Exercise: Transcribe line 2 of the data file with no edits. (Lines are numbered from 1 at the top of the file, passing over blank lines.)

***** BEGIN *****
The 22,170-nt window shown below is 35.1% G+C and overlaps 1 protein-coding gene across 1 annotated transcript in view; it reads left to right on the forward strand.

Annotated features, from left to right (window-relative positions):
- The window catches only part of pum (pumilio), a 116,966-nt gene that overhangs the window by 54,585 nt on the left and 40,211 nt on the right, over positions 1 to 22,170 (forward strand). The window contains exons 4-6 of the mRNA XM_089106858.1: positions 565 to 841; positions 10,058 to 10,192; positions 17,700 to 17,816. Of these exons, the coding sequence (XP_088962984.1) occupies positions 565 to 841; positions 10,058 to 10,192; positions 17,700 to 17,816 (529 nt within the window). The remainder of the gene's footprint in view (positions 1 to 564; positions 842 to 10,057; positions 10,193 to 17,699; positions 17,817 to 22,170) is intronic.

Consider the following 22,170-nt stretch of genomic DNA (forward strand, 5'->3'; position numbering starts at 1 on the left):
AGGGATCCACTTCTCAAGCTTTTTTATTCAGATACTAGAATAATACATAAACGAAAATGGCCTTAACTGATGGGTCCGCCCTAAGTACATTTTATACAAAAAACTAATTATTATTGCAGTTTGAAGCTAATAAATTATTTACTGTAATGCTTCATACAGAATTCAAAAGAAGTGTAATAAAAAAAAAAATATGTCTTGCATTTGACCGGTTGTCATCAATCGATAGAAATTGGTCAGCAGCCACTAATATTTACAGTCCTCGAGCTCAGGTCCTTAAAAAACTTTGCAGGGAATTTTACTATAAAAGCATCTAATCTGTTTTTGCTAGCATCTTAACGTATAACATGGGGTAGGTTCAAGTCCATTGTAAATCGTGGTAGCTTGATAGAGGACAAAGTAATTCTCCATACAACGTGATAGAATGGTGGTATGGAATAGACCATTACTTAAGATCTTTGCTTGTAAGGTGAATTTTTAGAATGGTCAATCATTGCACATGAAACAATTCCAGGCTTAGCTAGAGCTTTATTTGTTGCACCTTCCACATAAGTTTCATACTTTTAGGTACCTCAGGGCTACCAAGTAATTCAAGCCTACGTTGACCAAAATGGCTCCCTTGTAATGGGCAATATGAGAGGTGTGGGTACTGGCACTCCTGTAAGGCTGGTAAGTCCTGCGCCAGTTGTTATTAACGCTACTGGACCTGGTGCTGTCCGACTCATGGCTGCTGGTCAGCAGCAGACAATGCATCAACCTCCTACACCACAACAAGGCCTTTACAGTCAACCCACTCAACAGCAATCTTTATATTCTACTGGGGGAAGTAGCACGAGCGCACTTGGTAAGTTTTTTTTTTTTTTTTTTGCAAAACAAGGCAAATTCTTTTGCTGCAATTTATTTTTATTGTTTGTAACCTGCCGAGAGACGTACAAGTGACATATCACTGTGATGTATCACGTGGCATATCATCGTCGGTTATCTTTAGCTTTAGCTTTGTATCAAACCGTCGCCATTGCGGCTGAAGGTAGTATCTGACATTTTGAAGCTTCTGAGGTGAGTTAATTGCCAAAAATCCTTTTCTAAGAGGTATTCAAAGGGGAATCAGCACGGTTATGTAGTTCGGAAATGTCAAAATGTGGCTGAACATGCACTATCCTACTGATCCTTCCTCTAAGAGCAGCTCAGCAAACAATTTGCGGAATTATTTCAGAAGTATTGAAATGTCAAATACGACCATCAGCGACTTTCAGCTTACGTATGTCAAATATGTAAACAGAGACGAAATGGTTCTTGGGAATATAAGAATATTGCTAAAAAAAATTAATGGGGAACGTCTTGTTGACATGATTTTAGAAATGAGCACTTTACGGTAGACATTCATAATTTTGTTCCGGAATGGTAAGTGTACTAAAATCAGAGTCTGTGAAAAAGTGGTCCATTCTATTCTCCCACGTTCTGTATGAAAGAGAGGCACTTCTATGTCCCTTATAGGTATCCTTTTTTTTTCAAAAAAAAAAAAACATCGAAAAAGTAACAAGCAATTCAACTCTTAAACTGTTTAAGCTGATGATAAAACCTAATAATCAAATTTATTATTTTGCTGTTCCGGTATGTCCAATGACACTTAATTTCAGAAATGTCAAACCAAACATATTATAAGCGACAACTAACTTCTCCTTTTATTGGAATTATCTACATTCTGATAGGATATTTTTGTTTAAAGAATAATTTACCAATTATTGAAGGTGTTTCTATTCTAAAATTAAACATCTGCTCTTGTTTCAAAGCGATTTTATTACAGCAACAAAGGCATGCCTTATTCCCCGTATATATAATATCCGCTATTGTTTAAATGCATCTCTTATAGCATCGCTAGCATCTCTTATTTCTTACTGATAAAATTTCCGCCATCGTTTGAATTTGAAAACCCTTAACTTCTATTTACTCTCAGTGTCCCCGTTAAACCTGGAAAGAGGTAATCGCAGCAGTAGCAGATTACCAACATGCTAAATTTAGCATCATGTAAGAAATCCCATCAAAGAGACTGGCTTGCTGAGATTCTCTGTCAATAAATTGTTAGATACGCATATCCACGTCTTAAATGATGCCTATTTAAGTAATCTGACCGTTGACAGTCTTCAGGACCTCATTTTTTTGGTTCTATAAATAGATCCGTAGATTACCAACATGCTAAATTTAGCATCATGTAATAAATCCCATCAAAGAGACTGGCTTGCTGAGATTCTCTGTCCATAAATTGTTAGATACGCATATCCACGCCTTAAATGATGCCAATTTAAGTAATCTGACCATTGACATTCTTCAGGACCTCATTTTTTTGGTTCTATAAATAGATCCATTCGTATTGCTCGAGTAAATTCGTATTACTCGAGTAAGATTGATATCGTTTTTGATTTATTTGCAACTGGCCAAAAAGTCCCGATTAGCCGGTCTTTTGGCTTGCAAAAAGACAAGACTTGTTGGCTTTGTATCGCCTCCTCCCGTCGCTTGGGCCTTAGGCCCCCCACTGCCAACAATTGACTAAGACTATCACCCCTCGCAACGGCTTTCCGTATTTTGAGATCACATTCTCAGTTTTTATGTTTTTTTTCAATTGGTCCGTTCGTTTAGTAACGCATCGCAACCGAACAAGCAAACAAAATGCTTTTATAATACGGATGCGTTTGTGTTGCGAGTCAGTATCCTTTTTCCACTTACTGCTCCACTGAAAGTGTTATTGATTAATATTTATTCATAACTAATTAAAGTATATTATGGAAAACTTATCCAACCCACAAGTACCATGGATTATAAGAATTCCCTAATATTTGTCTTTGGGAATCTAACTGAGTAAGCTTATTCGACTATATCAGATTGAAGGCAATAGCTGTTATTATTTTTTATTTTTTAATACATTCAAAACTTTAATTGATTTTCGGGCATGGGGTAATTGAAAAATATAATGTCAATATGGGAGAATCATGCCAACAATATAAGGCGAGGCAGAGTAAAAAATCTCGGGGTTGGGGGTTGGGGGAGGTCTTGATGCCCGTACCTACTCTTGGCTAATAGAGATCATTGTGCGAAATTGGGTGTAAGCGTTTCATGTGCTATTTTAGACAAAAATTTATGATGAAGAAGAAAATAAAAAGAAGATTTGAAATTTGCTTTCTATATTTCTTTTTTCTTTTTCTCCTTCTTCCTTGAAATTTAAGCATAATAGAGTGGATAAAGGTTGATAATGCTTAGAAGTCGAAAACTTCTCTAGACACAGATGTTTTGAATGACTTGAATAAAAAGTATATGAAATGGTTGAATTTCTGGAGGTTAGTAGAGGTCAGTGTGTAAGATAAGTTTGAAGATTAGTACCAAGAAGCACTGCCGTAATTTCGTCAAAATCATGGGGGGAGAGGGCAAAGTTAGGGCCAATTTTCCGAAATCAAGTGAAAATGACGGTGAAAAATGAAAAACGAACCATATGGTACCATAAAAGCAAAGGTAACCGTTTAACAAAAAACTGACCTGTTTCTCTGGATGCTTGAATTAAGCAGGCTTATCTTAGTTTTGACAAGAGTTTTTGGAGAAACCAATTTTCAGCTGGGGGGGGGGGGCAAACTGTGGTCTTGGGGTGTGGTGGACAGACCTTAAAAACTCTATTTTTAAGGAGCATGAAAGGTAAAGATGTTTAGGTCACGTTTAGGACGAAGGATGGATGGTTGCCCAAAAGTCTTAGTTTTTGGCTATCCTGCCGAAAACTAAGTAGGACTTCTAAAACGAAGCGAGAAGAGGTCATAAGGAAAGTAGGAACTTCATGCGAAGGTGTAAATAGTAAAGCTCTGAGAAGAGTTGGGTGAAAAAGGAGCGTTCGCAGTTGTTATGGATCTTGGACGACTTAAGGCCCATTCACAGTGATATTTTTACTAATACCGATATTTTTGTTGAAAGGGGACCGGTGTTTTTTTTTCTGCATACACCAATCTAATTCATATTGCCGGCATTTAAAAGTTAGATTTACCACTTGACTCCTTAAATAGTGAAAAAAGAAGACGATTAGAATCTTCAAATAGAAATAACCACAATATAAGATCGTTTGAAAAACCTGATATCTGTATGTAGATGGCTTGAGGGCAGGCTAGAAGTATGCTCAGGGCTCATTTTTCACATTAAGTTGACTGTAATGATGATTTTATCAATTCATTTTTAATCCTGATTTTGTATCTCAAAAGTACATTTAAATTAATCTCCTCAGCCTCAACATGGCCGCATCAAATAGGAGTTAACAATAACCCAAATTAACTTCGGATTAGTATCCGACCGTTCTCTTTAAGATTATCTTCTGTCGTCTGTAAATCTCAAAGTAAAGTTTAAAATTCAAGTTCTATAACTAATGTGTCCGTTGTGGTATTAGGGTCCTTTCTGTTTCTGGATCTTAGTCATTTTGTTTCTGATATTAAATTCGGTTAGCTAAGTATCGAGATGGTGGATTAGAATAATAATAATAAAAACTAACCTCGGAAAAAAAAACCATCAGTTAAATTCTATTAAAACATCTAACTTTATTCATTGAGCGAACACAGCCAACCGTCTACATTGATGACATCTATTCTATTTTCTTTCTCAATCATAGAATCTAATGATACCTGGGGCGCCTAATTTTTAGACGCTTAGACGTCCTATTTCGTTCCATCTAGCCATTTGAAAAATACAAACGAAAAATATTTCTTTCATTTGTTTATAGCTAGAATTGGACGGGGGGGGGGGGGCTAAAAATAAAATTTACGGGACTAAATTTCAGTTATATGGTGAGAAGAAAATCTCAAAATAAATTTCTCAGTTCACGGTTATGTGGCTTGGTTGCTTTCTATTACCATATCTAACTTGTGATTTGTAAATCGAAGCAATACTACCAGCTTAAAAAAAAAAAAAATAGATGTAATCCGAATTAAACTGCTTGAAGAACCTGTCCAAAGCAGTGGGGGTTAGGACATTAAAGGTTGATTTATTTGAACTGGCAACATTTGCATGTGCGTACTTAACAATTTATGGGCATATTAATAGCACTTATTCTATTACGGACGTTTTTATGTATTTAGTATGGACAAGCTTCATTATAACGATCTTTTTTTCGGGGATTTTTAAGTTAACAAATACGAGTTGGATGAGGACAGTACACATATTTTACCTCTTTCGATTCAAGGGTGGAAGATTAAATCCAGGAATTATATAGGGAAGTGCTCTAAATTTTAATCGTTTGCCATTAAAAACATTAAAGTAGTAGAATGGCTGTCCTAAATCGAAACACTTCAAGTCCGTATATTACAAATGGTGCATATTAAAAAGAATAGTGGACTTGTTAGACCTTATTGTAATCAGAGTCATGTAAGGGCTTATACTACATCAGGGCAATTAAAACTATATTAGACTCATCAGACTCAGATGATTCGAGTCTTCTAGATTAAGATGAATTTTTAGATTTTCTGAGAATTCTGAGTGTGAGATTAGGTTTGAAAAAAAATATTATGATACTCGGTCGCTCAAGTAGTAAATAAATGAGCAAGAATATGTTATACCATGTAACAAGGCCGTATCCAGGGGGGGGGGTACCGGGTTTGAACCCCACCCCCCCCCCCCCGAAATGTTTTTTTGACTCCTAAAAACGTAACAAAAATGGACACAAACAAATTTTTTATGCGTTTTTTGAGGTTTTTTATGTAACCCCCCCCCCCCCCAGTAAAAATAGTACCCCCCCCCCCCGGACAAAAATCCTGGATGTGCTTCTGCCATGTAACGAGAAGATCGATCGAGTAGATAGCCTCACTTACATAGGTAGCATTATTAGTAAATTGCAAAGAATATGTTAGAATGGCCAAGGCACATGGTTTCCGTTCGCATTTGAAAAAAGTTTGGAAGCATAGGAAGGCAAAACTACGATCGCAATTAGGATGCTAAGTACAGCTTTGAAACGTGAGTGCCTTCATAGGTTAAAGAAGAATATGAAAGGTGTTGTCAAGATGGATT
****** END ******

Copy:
Annotated features, from left to right (window-relative positions):